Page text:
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THERMAL ENVIRONMENTAL EFFECTS ON FEED INTAKE IN COMMERCIAL DAIRY HERDS

Published by the American Society of Agricultural and Biological Engineers, St. Joseph, Michigan www.asabe.org

Citation:  Pp. 205-212 in Fifth International Dairy Housing Proceedings of the 29-31 January 2003 Conference (Fort Worth, Texas USA)  701P0203.(doi:10.13031/2013.11623)
Authors:   D.M. Allen, J.G. Linn, and K.A. Janni
Keywords:   Dairy, Dairy housing, Dry matter intake, Thermal neutral zone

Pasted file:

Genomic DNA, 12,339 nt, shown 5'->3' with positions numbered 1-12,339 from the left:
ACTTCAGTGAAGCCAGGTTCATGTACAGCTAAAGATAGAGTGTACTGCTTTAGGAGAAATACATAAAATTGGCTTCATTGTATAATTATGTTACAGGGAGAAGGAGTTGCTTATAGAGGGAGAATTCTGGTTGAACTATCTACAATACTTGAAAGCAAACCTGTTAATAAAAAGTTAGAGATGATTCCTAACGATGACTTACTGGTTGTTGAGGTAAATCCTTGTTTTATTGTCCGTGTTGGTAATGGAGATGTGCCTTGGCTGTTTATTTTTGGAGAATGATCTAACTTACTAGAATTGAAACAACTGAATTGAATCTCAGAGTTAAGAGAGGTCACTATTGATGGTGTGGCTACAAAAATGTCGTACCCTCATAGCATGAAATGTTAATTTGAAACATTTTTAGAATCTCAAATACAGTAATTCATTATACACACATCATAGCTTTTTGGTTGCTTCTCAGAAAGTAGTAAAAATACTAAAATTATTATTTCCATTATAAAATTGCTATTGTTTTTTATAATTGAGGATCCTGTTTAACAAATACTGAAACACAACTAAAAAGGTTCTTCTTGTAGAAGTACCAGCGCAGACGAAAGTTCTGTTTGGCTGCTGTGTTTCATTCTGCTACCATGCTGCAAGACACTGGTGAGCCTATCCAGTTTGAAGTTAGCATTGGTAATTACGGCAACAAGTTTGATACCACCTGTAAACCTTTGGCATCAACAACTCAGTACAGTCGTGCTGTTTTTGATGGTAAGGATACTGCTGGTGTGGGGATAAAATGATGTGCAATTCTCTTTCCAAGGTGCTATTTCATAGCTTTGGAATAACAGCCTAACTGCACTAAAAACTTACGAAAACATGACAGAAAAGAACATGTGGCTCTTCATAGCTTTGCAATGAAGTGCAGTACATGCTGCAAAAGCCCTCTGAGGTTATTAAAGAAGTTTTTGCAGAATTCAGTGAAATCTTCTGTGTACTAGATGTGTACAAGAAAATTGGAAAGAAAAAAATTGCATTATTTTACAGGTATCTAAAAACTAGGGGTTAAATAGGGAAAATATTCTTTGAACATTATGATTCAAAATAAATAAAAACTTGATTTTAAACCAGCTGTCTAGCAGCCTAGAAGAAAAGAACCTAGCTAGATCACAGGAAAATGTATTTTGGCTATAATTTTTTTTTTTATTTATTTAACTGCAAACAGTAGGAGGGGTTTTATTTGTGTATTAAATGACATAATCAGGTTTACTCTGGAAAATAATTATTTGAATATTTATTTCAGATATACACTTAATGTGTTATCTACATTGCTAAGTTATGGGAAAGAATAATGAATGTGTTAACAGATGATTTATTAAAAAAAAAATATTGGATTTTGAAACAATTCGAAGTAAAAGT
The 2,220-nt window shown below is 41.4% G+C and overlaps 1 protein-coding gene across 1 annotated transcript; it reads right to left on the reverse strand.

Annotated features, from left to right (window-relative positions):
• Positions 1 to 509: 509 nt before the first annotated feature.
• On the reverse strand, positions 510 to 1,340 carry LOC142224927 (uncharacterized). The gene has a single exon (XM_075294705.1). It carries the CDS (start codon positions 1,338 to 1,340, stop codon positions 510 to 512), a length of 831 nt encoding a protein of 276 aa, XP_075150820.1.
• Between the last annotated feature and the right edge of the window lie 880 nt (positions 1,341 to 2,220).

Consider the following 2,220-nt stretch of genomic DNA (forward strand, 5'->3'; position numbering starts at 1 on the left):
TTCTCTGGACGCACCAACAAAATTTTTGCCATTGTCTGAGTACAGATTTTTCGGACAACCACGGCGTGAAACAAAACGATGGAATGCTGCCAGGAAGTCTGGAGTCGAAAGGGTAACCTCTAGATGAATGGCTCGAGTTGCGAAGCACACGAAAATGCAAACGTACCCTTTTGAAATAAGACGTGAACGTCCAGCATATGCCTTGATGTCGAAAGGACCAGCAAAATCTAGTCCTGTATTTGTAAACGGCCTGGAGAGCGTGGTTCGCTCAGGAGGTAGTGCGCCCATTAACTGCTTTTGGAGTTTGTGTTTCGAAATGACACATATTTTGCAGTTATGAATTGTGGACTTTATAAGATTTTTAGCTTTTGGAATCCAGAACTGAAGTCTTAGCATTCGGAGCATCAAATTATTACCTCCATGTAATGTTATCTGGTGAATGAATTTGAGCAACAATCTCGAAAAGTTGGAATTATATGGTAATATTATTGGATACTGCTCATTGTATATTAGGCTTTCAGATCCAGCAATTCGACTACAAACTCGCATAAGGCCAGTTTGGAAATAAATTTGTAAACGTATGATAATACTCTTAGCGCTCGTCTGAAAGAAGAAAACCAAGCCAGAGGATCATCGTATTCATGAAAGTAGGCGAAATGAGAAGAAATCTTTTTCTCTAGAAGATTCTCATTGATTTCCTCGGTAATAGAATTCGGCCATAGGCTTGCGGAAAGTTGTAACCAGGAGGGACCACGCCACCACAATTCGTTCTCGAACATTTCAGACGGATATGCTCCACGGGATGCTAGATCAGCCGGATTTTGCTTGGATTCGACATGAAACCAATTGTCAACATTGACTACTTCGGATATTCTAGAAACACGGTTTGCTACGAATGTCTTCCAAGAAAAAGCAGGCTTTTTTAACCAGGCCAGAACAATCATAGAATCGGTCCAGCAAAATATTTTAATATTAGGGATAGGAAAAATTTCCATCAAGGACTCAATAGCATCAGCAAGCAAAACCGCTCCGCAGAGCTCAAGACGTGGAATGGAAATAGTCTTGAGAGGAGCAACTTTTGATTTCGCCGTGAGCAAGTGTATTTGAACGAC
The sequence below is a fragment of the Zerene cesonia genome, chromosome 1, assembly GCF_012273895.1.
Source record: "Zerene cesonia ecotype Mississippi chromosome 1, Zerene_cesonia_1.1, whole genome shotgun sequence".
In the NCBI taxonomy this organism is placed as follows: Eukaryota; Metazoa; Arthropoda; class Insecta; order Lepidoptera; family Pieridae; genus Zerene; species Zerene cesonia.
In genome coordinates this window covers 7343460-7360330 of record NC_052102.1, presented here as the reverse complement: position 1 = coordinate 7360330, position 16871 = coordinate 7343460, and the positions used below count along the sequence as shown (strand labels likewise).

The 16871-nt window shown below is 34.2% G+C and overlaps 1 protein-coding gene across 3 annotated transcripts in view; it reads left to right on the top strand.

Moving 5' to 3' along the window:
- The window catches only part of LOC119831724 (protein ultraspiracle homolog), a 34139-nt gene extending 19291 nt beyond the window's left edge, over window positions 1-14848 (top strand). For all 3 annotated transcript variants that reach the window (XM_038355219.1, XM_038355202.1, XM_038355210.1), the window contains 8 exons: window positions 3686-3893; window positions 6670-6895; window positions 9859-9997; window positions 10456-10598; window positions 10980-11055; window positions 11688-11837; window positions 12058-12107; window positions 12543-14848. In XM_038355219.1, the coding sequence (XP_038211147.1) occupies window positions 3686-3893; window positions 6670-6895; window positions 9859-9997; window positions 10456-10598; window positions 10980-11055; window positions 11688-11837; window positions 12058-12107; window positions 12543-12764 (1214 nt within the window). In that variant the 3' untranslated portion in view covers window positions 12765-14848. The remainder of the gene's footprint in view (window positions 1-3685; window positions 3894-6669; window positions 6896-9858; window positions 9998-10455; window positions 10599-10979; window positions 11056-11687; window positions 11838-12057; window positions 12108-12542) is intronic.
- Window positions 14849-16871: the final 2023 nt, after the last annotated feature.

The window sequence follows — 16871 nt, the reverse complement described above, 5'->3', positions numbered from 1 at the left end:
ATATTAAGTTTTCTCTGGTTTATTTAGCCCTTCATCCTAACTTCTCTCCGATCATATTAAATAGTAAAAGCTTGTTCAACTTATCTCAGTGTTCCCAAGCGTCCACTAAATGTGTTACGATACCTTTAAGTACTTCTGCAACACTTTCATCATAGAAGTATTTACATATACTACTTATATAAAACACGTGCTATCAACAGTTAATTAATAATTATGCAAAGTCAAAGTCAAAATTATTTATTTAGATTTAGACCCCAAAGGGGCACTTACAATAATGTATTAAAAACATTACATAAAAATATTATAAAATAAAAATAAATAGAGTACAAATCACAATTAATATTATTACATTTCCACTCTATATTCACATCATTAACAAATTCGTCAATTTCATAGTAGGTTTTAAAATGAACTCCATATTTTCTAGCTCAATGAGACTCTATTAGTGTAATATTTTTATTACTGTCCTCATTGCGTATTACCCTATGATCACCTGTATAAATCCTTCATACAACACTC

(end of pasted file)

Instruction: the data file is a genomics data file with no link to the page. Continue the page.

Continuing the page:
Most research on dry matter intake (DMI) of lactating dairy cattle has been conducted in the thermal neutral zone, between 5 and 20 degrees C, or under heat stress conditions. Generally studies have found that DMI decreases as the environmental temperature and humidity increases above the thermal neutral zone. Very little information is available on the change in lactating cow DMI in environmental conditions below the thermal neutral zone. The purpose of this study was to measure changes in DMI of lactating cows on three commercial dairy farms in Minnesota and Wisconsin over 12 continuous months. Data collected monthly from an average of 1485 lactating Holstein cows included group average milk production, days in milk (DIM), monthly body weights, DMI and feed refusals. Averaged temperatures and relative humidity levels in the naturally ventilated freestall housing were recorded hourly over the 12-month study period. No significant seasonal effects on DMI of lactating cows were observed on the three farms in this study. Small decreases in DMI during months when the maximum outside temperature exceeded 20° C were observed. No consistent effect on increasing DMI when maximum temperatures remained below the thermal neutral zone temperatures was observed. In the absence of extreme or prolonged humid conditions or temperatures outside the thermal neutral zone, the primary factors affecting DMI of lactating cows on these three farms were milk production and cow characteristics.

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